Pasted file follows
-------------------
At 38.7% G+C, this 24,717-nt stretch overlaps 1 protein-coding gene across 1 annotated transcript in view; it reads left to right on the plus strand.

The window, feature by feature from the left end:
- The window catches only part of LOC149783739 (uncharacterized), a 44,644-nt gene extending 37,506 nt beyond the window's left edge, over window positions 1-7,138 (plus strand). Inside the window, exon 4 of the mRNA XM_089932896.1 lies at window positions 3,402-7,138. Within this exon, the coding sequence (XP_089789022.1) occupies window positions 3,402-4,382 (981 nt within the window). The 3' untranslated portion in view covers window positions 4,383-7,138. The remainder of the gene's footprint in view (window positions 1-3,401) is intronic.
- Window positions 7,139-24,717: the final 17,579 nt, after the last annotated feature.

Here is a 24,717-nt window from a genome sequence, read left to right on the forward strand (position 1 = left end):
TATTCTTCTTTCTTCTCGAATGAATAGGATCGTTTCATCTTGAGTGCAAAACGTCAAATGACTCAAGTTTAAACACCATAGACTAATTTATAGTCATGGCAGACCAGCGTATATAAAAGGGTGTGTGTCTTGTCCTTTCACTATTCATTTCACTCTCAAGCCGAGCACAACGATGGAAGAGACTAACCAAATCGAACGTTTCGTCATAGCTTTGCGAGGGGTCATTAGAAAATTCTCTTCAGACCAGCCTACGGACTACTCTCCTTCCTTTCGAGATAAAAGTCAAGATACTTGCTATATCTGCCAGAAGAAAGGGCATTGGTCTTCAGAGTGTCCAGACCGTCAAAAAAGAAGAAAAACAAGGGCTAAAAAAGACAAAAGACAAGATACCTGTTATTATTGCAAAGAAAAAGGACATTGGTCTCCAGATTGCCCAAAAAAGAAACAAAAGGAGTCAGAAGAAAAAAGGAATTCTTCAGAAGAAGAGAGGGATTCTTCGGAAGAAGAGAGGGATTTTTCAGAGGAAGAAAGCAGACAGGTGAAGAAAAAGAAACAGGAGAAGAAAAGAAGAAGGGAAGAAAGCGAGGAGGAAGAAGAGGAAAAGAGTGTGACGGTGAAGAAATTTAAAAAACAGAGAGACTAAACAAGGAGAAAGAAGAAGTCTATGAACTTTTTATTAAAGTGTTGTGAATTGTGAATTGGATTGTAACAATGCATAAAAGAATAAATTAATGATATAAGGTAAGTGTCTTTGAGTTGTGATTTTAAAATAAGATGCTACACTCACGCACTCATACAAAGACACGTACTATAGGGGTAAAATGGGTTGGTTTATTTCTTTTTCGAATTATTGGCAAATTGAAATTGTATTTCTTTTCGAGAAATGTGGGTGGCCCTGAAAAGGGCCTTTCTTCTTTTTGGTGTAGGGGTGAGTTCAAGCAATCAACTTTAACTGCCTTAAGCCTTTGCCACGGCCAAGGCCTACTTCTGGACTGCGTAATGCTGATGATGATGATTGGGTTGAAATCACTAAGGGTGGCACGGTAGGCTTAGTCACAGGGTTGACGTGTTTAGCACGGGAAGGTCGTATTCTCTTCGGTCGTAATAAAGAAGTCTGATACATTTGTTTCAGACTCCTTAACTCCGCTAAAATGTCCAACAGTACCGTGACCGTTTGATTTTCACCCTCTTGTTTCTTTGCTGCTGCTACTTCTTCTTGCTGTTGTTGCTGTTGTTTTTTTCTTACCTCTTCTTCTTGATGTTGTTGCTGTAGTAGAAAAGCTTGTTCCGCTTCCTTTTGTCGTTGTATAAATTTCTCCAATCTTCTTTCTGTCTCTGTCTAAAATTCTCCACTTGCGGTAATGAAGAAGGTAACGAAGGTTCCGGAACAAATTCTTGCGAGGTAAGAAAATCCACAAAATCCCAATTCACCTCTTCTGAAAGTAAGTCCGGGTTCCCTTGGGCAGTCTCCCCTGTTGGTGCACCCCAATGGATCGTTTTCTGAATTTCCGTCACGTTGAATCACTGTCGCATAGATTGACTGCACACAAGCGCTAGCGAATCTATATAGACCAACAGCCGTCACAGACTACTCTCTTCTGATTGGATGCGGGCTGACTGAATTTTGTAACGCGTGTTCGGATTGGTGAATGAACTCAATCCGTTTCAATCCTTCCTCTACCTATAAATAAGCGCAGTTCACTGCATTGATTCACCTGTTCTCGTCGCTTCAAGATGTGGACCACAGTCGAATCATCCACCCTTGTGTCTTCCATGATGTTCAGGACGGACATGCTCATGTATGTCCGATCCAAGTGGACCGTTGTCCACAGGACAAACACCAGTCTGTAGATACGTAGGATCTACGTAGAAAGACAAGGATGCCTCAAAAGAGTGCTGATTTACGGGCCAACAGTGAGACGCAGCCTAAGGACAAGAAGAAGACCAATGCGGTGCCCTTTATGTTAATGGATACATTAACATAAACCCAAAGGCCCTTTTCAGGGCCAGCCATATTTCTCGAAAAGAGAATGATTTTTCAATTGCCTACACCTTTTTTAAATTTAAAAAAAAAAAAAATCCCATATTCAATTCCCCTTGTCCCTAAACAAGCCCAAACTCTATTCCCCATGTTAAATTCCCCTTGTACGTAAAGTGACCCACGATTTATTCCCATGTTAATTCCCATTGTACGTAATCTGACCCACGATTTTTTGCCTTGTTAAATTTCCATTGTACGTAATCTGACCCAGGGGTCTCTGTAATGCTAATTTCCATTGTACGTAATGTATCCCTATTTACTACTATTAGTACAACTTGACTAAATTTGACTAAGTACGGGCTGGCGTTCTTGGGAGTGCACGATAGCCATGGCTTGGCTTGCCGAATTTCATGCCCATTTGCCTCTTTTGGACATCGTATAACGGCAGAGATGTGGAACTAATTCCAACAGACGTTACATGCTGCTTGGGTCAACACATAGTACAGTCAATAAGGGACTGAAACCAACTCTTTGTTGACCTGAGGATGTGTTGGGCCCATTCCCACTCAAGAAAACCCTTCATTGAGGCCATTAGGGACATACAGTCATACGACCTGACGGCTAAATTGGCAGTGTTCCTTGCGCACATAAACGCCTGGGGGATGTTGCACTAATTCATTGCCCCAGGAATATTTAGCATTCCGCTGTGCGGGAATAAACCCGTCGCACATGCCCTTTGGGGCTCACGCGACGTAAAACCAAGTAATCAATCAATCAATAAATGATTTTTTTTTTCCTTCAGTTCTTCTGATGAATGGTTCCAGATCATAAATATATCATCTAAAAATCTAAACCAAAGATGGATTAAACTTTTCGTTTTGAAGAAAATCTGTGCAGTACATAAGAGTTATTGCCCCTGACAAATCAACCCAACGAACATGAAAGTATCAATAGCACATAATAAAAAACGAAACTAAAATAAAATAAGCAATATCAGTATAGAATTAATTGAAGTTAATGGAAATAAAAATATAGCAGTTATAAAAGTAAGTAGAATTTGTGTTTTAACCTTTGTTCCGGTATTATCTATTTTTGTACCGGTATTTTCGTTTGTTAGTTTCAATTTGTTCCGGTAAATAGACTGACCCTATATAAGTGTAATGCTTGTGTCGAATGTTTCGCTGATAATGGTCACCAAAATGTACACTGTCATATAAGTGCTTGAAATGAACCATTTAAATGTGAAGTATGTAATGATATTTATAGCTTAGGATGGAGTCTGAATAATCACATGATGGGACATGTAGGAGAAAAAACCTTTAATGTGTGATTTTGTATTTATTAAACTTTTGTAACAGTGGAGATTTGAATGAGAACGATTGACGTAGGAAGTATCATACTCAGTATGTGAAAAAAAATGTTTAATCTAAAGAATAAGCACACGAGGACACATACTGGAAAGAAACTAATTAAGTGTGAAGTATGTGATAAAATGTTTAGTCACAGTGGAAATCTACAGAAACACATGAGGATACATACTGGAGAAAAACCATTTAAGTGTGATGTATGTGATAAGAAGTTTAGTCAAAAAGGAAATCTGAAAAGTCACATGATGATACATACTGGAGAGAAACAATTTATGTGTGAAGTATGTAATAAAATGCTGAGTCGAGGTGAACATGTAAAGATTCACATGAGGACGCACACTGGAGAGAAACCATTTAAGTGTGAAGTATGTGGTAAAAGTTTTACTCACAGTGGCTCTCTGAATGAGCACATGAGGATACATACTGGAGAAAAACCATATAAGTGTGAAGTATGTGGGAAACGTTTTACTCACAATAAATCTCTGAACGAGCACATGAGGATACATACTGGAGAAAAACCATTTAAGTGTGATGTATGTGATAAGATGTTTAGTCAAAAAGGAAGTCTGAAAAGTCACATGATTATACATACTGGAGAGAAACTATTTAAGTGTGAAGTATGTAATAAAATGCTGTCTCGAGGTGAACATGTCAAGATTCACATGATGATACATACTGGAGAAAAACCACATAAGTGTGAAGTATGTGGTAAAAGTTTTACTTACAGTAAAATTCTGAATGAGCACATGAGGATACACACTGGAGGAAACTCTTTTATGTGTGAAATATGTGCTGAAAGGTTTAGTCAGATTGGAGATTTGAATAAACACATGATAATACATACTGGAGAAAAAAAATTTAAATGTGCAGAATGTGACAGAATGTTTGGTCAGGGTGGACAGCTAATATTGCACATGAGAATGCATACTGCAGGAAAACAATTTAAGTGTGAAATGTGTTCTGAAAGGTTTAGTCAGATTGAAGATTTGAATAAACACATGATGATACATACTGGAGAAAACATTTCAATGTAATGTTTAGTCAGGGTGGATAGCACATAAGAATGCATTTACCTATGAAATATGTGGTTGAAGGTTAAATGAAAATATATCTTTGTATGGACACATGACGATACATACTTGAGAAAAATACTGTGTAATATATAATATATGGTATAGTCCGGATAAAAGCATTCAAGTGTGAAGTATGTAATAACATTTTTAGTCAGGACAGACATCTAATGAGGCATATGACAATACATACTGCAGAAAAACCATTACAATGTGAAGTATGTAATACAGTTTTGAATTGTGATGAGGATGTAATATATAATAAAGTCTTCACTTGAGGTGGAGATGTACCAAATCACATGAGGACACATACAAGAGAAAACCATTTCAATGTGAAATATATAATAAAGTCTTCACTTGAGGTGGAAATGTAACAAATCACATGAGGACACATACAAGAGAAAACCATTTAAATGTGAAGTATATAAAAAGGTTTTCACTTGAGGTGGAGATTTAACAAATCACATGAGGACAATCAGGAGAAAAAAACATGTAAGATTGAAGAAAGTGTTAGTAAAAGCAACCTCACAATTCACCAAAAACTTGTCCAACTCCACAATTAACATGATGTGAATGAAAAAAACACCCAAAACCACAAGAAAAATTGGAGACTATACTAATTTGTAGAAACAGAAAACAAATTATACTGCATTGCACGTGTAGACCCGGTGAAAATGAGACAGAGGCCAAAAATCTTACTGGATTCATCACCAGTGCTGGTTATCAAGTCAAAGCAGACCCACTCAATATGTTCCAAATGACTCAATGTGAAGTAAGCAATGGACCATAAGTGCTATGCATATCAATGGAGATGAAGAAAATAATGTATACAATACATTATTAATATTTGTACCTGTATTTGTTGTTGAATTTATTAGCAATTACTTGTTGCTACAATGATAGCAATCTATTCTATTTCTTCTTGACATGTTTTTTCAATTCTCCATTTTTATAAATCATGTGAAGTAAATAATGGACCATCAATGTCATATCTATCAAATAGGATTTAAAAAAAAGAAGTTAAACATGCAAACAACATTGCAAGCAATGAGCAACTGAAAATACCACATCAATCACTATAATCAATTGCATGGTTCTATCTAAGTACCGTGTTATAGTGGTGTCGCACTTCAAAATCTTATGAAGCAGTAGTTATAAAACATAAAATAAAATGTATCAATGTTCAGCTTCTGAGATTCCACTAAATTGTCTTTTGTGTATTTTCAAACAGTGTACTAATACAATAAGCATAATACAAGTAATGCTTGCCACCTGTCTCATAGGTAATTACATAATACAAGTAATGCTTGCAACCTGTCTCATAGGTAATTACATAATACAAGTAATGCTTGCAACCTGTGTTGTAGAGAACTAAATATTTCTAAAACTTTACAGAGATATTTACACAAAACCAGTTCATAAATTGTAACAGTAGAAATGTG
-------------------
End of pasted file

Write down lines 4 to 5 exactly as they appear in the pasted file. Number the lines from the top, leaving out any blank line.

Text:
- Window positions 7,139-24,717: the final 17,579 nt, after the last annotated feature.

Here is a 24,717-nt window from a genome sequence, read left to right on the forward strand (position 1 = left end):